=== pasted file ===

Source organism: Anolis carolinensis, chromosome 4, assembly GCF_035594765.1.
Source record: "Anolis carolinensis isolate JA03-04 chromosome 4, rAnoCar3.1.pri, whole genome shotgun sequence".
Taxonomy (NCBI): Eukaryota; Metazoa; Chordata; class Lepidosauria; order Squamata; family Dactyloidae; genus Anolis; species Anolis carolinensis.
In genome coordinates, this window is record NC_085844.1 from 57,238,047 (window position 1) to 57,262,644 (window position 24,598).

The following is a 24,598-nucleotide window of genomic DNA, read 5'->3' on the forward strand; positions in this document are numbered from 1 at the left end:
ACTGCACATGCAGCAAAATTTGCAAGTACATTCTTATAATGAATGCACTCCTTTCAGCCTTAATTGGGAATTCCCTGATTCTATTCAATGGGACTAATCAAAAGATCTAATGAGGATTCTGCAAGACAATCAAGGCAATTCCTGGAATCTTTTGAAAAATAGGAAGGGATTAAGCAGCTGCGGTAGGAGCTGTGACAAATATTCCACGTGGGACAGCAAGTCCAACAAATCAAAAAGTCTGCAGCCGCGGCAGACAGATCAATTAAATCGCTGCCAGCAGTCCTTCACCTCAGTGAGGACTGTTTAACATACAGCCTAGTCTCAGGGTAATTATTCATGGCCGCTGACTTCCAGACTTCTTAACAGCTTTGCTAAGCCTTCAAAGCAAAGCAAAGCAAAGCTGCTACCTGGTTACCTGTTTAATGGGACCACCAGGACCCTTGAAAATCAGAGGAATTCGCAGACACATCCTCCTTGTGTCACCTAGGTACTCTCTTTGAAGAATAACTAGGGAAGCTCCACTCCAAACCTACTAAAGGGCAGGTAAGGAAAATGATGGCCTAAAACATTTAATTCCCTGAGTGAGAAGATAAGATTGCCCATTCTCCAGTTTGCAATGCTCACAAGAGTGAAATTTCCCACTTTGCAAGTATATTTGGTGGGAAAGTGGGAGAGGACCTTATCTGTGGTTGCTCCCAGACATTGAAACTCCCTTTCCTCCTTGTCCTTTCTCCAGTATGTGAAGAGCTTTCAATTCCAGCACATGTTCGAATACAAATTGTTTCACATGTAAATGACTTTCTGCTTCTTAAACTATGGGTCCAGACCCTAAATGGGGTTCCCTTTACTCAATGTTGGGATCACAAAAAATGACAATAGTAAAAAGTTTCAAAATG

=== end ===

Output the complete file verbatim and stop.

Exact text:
Source organism: Anolis carolinensis, chromosome 4, assembly GCF_035594765.1.
Source record: "Anolis carolinensis isolate JA03-04 chromosome 4, rAnoCar3.1.pri, whole genome shotgun sequence".
Taxonomy (NCBI): Eukaryota; Metazoa; Chordata; class Lepidosauria; order Squamata; family Dactyloidae; genus Anolis; species Anolis carolinensis.
In genome coordinates, this window is record NC_085844.1 from 57,238,047 (window position 1) to 57,262,644 (window position 24,598).

The following is a 24,598-nucleotide window of genomic DNA, read 5'->3' on the forward strand; positions in this document are numbered from 1 at the left end:
ACTGCACATGCAGCAAAATTTGCAAGTACATTCTTATAATGAATGCACTCCTTTCAGCCTTAATTGGGAATTCCCTGATTCTATTCAATGGGACTAATCAAAAGATCTAATGAGGATTCTGCAAGACAATCAAGGCAATTCCTGGAATCTTTTGAAAAATAGGAAGGGATTAAGCAGCTGCGGTAGGAGCTGTGACAAATATTCCACGTGGGACAGCAAGTCCAACAAATCAAAAAGTCTGCAGCCGCGGCAGACAGATCAATTAAATCGCTGCCAGCAGTCCTTCACCTCAGTGAGGACTGTTTAACATACAGCCTAGTCTCAGGGTAATTATTCATGGCCGCTGACTTCCAGACTTCTTAACAGCTTTGCTAAGCCTTCAAAGCAAAGCAAAGCAAAGCTGCTACCTGGTTACCTGTTTAATGGGACCACCAGGACCCTTGAAAATCAGAGGAATTCGCAGACACATCCTCCTTGTGTCACCTAGGTACTCTCTTTGAAGAATAACTAGGGAAGCTCCACTCCAAACCTACTAAAGGGCAGGTAAGGAAAATGATGGCCTAAAACATTTAATTCCCTGAGTGAGAAGATAAGATTGCCCATTCTCCAGTTTGCAATGCTCACAAGAGTGAAATTTCCCACTTTGCAAGTATATTTGGTGGGAAAGTGGGAGAGGACCTTATCTGTGGTTGCTCCCAGACATTGAAACTCCCTTTCCTCCTTGTCCTTTCTCCAGTATGTGAAGAGCTTTCAATTCCAGCACATGTTCGAATACAAATTGTTTCACATGTAAATGACTTTCTGCTTCTTAAACTATGGGTCCAGACCCTAAATGGGGTTCCCTTTACTCAATGTTGGGATCACAAAAAATGACAATAGTAAAAAGTTTCAAAATG